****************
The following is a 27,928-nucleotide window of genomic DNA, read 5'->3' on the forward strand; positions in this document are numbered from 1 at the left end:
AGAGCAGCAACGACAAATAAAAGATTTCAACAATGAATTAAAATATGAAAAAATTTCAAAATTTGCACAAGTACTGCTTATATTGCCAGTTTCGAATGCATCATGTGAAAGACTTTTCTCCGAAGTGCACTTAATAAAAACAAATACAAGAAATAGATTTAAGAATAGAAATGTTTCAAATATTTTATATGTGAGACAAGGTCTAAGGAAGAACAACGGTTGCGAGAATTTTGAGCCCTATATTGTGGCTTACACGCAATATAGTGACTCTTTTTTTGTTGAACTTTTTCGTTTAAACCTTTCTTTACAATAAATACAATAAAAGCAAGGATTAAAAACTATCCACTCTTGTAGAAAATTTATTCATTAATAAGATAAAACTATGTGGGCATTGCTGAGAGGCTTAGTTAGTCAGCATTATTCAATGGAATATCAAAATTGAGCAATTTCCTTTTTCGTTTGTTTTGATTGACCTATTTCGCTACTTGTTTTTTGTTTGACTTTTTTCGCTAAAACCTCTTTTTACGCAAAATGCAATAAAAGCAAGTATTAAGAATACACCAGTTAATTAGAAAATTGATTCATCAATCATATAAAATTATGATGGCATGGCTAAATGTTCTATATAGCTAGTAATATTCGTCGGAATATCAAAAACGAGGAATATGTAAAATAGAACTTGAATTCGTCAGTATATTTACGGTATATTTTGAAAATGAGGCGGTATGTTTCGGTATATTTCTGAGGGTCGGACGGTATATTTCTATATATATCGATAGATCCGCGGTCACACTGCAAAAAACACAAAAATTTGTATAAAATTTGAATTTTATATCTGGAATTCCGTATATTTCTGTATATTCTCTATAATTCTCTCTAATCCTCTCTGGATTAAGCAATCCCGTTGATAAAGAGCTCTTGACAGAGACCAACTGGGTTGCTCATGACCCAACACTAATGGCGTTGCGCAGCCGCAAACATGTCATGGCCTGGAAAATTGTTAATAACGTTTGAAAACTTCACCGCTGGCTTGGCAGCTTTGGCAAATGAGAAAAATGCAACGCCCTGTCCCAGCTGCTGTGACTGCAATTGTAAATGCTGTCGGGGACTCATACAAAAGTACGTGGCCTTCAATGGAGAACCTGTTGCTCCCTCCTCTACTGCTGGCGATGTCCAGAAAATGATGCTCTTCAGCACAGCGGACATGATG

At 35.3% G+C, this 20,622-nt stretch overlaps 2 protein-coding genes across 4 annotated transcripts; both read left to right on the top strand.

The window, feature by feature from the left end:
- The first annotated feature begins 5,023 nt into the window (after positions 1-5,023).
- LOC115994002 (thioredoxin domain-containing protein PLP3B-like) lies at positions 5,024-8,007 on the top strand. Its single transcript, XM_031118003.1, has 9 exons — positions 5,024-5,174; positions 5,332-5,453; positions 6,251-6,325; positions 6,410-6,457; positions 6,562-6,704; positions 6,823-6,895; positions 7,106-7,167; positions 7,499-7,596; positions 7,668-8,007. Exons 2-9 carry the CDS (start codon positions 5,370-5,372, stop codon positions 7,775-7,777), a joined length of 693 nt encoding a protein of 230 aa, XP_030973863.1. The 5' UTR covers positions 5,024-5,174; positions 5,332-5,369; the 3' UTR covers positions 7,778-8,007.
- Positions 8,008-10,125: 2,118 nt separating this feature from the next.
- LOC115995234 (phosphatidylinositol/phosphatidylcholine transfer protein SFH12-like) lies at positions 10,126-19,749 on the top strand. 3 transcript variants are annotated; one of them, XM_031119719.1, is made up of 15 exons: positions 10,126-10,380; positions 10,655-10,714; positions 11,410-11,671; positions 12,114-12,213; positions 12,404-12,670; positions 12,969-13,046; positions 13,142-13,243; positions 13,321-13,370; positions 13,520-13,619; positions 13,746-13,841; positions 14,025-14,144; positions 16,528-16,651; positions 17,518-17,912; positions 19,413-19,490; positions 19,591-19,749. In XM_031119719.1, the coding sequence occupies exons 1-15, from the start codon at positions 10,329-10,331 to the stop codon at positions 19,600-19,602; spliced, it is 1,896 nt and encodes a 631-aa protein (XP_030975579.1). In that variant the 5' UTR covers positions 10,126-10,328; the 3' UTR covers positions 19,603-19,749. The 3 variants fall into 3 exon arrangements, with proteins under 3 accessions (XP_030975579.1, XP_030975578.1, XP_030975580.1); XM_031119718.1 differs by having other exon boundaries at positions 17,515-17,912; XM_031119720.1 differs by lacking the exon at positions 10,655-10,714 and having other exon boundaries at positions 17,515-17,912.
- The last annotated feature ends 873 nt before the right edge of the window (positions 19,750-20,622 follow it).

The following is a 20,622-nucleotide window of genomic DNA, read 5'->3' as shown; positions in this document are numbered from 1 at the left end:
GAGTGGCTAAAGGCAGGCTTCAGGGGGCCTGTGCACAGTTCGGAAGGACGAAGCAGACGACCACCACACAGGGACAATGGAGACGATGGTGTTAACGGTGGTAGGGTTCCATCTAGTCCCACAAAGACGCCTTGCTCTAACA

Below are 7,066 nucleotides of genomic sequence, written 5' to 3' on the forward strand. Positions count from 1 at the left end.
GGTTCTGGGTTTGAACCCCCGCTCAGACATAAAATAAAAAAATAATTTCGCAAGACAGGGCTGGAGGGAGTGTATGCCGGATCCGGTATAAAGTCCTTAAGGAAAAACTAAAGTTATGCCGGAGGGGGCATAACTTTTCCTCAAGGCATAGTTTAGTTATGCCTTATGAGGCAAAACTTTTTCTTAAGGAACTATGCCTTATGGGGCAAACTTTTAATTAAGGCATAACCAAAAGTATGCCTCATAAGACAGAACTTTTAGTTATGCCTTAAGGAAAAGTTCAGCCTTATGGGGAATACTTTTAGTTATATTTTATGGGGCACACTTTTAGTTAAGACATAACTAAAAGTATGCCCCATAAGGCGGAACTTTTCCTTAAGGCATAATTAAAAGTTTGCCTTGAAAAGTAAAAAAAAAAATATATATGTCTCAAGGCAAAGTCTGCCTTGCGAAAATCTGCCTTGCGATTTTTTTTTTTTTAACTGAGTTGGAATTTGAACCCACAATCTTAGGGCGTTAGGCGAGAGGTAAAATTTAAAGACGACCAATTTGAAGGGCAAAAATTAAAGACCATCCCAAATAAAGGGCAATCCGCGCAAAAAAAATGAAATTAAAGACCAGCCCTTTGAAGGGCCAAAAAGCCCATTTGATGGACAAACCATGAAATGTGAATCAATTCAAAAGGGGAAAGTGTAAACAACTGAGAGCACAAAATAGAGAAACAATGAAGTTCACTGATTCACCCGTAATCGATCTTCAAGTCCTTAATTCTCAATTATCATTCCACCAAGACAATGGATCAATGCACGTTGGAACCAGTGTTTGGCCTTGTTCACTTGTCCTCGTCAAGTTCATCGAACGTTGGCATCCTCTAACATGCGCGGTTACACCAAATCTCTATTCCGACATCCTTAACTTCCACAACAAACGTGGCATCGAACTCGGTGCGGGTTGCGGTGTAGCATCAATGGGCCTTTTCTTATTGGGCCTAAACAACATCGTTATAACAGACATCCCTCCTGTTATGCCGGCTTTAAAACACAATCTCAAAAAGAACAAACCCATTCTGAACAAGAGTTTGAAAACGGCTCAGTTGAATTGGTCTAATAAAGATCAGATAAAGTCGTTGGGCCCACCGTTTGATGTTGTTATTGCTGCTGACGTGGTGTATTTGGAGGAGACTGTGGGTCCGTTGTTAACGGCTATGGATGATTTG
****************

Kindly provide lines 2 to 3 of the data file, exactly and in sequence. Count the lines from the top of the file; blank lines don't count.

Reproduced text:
AGAGCAGCAACGACAAATAAAAGATTTCAACAATGAATTAAAATATGAAAAAATTTCAAAATTTGCACAAGTACTGCTTATATTGCCAGTTTCGAATGCATCATGTGAAAGACTTTTCTCCGAAGTGCACTTAATAAAAACAAATACAAGAAATAGATTTAAGAATAGAAATGTTTCAAATATTTTATATGTGAGACAAGGTCTAAGGAAGAACAACGGTTGCGAGAATTTTGAGCCCTATATTGTGGCTTACACGCAATATAGTGACTCTTTTTTTGTTGAACTTTTTCGTTTAAACCTTTCTTTACAATAAATACAATAAAAGCAAGGATTAAAAACTATCCACTCTTGTAGAAAATTTATTCATTAATAAGATAAAACTATGTGGGCATTGCTGAGAGGCTTAGTTAGTCAGCATTATTCAATGGAATATCAAAATTGAGCAATTTCCTTTTTCGTTTGTTTTGATTGACCTATTTCGCTACTTGTTTTTTGTTTGACTTTTTTCGCTAAAACCTCTTTTTACGCAAAATGCAATAAAAGCAAGTATTAAGAATACACCAGTTAATTAGAAAATTGATTCATCAATCATATAAAATTATGATGGCATGGCTAAATGTTCTATATAGCTAGTAATATTCGTCGGAATATCAAAAACGAGGAATATGTAAAATAGAACTTGAATTCGTCAGTATATTTACGGTATATTTTGAAAATGAGGCGGTATGTTTCGGTATATTTCTGAGGGTCGGACGGTATATTTCTATATATATCGATAGATCCGCGGTCACACTGCAAAAAACACAAAAATTTGTATAAAATTTGAATTTTATATCTGGAATTCCGTATATTTCTGTATATTCTCTATAATTCTCTCTAATCCTCTCTGGATTAAGCAATCCCGTTGATAAAGAGCTCTTGACAGAGACCAACTGGGTTGCTCATGACCCAACACTAATGGCGTTGCGCAGCCGCAAACATGTCATGGCCTGGAAAATTGTTAATAACGTTTGAAAACTTCACCGCTGGCTTGGCAGCTTTGGCAAATGAGAAAAATGCAACGCCCTGTCCCAGCTGCTGTGACTGCAATTGTAAATGCTGTCGGGGACTCATACAAAAGTACGTGGCCTTCAATGGAGAACCTGTTGCTCCCTCCTCTACTGCTGGCGATGTCCAGAAAATGATGCTCTTCAGCACAGCGGACATGATG

At 35.3% G+C, this 20,622-nt stretch overlaps 2 protein-coding genes across 4 annotated transcripts; both read left to right on the top strand.